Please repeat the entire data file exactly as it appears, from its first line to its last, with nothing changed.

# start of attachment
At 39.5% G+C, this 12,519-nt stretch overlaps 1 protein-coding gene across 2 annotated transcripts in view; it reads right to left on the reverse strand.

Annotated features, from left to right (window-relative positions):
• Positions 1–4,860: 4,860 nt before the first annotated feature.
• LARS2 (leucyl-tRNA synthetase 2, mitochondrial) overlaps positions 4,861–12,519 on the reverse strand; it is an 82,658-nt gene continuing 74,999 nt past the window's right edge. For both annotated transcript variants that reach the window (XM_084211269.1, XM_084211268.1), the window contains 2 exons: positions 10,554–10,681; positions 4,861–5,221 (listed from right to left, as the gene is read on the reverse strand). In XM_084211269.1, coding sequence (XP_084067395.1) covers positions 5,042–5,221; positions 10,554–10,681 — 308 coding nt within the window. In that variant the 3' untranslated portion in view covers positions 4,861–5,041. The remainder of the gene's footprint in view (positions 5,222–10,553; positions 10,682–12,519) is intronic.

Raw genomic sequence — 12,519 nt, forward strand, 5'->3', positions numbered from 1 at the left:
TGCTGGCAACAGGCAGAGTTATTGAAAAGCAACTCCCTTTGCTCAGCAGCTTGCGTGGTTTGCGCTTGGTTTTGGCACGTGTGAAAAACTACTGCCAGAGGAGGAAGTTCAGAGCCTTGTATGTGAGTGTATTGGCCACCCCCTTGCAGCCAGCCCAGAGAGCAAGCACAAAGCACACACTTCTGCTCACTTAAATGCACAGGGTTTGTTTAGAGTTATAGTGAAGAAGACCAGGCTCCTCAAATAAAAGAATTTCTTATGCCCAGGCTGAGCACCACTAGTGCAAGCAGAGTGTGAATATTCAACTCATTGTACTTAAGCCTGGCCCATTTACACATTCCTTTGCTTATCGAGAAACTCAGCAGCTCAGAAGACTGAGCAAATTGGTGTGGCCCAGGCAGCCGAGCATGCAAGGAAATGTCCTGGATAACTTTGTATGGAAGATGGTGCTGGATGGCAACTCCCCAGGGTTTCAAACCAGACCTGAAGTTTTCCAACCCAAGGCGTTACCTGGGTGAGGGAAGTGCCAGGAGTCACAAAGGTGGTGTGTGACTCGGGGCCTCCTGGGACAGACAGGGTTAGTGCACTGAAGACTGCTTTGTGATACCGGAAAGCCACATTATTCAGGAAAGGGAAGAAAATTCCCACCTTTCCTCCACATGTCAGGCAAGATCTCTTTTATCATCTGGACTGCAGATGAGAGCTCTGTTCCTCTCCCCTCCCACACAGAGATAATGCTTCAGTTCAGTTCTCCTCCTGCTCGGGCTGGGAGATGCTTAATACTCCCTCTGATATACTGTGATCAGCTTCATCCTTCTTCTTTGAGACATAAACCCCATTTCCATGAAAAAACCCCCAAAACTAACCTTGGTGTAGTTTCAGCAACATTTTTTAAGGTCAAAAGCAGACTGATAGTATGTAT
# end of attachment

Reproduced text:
At 39.5% G+C, this 12,519-nt stretch overlaps 1 protein-coding gene across 2 annotated transcripts in view; it reads right to left on the reverse strand.

Annotated features, from left to right (window-relative positions):
• Positions 1–4,860: 4,860 nt before the first annotated feature.
• LARS2 (leucyl-tRNA synthetase 2, mitochondrial) overlaps positions 4,861–12,519 on the reverse strand; it is an 82,658-nt gene continuing 74,999 nt past the window's right edge. For both annotated transcript variants that reach the window (XM_084211269.1, XM_084211268.1), the window contains 2 exons: positions 10,554–10,681; positions 4,861–5,221 (listed from right to left, as the gene is read on the reverse strand). In XM_084211269.1, coding sequence (XP_084067395.1) covers positions 5,042–5,221; positions 10,554–10,681 — 308 coding nt within the window. In that variant the 3' untranslated portion in view covers positions 4,861–5,041. The remainder of the gene's footprint in view (positions 5,222–10,553; positions 10,682–12,519) is intronic.

Raw genomic sequence — 12,519 nt, forward strand, 5'->3', positions numbered from 1 at the left:
TGCTGGCAACAGGCAGAGTTATTGAAAAGCAACTCCCTTTGCTCAGCAGCTTGCGTGGTTTGCGCTTGGTTTTGGCACGTGTGAAAAACTACTGCCAGAGGAGGAAGTTCAGAGCCTTGTATGTGAGTGTATTGGCCACCCCCTTGCAGCCAGCCCAGAGAGCAAGCACAAAGCACACACTTCTGCTCACTTAAATGCACAGGGTTTGTTTAGAGTTATAGTGAAGAAGACCAGGCTCCTCAAATAAAAGAATTTCTTATGCCCAGGCTGAGCACCACTAGTGCAAGCAGAGTGTGAATATTCAACTCATTGTACTTAAGCCTGGCCCATTTACACATTCCTTTGCTTATCGAGAAACTCAGCAGCTCAGAAGACTGAGCAAATTGGTGTGGCCCAGGCAGCCGAGCATGCAAGGAAATGTCCTGGATAACTTTGTATGGAAGATGGTGCTGGATGGCAACTCCCCAGGGTTTCAAACCAGACCTGAAGTTTTCCAACCCAAGGCGTTACCTGGGTGAGGGAAGTGCCAGGAGTCACAAAGGTGGTGTGTGACTCGGGGCCTCCTGGGACAGACAGGGTTAGTGCACTGAAGACTGCTTTGTGATACCGGAAAGCCACATTATTCAGGAAAGGGAAGAAAATTCCCACCTTTCCTCCACATGTCAGGCAAGATCTCTTTTATCATCTGGACTGCAGATGAGAGCTCTGTTCCTCTCCCCTCCCACACAGAGATAATGCTTCAGTTCAGTTCTCCTCCTGCTCGGGCTGGGAGATGCTTAATACTCCCTCTGATATACTGTGATCAGCTTCATCCTTCTTCTTTGAGACATAAACCCCATTTCCATGAAAAAACCCCCAAAACTAACCTTGGTGTAGTTTCAGCAACATTTTTTAAGGTCAAAAGCAGACTGATAGTATGTAT